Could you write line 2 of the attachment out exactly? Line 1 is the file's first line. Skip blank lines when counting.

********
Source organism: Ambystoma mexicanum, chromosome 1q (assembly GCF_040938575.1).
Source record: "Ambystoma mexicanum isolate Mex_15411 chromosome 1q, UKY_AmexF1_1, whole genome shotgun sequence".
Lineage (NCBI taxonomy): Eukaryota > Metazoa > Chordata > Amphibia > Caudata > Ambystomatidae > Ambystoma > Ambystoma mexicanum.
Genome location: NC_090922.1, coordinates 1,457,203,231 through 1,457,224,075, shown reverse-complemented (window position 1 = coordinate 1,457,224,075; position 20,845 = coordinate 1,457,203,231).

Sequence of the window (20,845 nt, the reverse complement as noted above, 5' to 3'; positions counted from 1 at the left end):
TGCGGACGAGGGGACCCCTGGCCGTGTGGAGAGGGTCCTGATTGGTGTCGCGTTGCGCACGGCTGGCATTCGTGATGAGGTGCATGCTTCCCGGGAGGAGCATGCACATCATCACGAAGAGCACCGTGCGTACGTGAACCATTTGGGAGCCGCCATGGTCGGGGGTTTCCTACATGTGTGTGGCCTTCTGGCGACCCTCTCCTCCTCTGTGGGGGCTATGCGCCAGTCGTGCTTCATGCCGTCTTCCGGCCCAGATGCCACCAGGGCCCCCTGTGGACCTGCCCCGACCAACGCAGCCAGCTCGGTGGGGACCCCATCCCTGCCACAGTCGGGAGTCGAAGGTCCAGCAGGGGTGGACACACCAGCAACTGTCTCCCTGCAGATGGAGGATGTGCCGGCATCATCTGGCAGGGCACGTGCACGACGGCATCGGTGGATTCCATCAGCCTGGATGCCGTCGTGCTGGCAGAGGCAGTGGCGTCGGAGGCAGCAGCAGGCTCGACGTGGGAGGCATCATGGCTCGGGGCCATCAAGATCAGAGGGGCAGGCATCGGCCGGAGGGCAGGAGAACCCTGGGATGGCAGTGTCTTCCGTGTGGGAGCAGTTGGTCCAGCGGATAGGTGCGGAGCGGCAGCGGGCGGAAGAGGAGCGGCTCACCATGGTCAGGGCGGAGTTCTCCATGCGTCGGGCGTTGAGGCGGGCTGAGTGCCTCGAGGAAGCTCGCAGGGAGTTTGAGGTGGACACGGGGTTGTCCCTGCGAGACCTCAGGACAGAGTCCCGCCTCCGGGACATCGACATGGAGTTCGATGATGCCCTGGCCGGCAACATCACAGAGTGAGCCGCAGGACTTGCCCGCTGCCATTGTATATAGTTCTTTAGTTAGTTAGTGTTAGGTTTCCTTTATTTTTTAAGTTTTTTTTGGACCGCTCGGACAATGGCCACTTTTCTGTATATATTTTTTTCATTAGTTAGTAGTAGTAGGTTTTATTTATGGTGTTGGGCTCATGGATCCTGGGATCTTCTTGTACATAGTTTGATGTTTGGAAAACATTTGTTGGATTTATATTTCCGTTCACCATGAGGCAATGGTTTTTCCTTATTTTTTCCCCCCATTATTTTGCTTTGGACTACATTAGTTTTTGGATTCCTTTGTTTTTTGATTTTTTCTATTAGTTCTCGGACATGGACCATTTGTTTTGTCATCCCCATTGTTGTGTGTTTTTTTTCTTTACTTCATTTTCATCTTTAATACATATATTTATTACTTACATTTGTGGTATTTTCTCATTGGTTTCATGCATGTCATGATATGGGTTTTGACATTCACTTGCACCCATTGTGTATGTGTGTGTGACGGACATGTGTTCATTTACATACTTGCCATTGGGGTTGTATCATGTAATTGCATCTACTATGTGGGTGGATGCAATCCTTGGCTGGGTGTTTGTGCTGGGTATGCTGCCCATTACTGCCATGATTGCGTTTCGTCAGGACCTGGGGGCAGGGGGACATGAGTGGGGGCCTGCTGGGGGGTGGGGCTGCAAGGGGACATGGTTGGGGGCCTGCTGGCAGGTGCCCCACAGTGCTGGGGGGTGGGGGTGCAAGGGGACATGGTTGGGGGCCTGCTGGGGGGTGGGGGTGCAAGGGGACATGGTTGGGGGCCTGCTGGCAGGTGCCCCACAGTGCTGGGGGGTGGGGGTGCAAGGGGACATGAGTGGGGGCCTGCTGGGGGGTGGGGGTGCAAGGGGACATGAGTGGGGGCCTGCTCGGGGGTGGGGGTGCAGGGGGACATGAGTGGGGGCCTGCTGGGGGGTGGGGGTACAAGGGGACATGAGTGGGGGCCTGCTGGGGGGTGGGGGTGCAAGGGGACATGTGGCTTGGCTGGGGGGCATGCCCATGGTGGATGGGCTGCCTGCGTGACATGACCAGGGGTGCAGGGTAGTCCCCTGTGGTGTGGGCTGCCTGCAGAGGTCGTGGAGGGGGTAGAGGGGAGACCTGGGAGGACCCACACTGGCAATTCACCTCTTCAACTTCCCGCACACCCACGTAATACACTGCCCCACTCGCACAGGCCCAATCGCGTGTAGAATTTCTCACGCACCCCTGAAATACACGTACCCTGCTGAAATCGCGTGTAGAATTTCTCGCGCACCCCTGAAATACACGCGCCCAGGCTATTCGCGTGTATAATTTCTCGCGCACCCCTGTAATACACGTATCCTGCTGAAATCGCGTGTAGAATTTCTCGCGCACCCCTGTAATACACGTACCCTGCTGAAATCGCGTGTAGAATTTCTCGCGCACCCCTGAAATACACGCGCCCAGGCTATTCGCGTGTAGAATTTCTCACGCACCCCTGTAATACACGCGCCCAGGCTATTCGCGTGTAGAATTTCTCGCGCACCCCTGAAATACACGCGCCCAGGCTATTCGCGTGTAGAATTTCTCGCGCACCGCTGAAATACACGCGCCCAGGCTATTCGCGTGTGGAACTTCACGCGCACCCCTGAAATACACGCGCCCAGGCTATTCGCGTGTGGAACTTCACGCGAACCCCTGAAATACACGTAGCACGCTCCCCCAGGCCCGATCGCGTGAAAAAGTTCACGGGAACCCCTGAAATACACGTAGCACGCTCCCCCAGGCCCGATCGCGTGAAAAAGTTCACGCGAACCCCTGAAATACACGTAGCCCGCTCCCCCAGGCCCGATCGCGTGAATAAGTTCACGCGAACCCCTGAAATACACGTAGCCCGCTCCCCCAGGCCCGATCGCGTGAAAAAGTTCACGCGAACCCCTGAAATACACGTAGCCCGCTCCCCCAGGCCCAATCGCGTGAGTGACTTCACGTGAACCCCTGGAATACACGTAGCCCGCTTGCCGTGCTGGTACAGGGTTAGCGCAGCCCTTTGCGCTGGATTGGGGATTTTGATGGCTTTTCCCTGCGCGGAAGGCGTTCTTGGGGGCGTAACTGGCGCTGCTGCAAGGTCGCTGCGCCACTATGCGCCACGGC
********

Source record: "Ambystoma mexicanum isolate Mex_15411 chromosome 1q, UKY_AmexF1_1, whole genome shotgun sequence".